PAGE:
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Can A Black Plague-Era Author Be a Spiritual Guide in Our Current Pandemic? Holy Cross Religious Studies Professor Explains

America Magazine
June 25th, 2020 by 
Mahri Leonard-Fleckman, assistant professor of religious studies. Photo by John Buckingham

In a recent commentary for America Magazine, Mahri Leonard-Fleckman, assistant professor of religious studies at Holy Cross, writes about the timely relevance of the work of Julian of Norwich, an English anchorite of the Middle Ages, who lived through the Black Plague. What can her conviction that “all shall be well” teach us about living through a pandemic?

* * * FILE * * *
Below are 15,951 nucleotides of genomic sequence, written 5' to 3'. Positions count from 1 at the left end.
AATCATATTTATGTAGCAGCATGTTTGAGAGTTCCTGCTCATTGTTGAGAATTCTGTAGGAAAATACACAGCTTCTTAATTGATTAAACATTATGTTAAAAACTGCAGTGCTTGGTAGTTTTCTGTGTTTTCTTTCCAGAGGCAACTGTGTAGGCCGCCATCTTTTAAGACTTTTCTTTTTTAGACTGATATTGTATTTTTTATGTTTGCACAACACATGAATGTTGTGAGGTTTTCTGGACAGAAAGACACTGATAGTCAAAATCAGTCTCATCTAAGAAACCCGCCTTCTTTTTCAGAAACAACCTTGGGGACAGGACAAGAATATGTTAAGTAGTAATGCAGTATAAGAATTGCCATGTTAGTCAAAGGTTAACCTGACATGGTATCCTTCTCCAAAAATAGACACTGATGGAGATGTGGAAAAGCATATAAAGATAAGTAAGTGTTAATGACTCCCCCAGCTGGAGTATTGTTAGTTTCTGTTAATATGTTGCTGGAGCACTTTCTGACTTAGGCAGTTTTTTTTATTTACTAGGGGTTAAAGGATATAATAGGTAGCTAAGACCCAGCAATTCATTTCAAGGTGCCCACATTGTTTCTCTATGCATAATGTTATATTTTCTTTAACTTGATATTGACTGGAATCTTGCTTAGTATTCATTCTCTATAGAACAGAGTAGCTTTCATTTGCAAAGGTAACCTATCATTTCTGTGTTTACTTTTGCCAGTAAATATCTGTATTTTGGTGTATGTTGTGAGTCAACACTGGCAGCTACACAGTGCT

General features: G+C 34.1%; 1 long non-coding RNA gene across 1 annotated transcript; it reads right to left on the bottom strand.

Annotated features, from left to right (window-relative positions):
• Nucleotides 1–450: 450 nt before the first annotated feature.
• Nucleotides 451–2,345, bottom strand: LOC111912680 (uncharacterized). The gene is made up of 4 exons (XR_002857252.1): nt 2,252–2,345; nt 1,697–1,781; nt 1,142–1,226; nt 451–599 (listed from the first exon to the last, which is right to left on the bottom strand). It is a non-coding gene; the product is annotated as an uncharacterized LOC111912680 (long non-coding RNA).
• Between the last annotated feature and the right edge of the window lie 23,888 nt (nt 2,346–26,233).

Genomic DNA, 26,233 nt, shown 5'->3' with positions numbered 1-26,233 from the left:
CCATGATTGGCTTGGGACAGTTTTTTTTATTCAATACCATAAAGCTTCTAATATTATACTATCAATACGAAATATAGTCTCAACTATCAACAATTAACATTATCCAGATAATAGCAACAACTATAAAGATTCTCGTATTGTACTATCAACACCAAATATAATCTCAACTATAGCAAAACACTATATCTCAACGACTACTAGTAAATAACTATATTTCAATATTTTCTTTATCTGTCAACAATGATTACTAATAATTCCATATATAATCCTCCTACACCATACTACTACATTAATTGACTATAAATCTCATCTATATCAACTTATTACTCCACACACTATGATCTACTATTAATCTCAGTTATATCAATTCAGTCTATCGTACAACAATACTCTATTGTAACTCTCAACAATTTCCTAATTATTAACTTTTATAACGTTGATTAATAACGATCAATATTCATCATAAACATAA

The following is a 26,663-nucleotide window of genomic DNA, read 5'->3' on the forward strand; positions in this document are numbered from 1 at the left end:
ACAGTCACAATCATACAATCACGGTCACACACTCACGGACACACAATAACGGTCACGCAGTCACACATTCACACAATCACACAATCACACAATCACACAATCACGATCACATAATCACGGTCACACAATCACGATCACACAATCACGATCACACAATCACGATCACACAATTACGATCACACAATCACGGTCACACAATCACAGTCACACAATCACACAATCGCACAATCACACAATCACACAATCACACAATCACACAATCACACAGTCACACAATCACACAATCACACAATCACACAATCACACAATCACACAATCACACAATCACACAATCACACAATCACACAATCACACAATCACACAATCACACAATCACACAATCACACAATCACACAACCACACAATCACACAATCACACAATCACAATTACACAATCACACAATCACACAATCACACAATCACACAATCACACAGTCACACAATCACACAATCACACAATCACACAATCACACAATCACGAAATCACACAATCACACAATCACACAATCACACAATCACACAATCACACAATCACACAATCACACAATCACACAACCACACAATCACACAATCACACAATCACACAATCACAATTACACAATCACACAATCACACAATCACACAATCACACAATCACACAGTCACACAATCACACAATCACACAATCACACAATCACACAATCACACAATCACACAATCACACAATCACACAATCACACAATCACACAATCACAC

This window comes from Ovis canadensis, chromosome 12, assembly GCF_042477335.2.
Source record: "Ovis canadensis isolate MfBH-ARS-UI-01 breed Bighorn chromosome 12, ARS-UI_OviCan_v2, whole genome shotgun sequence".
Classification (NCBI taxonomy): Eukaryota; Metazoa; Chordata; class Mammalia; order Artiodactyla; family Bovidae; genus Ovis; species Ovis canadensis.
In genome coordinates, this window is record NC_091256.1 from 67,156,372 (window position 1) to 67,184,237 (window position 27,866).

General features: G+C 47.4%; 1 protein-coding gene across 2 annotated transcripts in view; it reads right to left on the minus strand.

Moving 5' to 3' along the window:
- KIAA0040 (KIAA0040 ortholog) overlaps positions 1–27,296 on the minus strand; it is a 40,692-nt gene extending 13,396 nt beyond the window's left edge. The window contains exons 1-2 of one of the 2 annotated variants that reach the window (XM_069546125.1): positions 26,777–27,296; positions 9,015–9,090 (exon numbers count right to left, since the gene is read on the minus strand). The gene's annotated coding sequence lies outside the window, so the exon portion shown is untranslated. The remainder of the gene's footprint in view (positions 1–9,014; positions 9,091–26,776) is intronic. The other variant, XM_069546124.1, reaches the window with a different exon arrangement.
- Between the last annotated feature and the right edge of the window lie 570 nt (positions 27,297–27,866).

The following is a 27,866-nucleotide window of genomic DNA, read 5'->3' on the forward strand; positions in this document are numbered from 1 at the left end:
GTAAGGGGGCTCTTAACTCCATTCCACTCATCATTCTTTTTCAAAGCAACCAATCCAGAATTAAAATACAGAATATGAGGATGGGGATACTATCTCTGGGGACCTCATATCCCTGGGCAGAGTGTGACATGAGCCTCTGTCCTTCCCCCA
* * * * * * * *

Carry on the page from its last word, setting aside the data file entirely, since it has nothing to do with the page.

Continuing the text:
According to Leonard-Fleckman, Julian of Norwich – who wrote the earliest surviving book in the English language written by a woman, “Revelations of Divine Love,” after decades of self-isolation – teaches us to believe that change will come if we begin our own introspection and self-awareness.

“Transformation will happen within and through our world for ‘all things’ but not without our own inward work and outward response,” said Leonard-Fleckman. “Julian’s is no passive promise, no kumbaya statement. It necessarily involves human action, human purification.”

To read the full article, go to AmericaMagazine.org.

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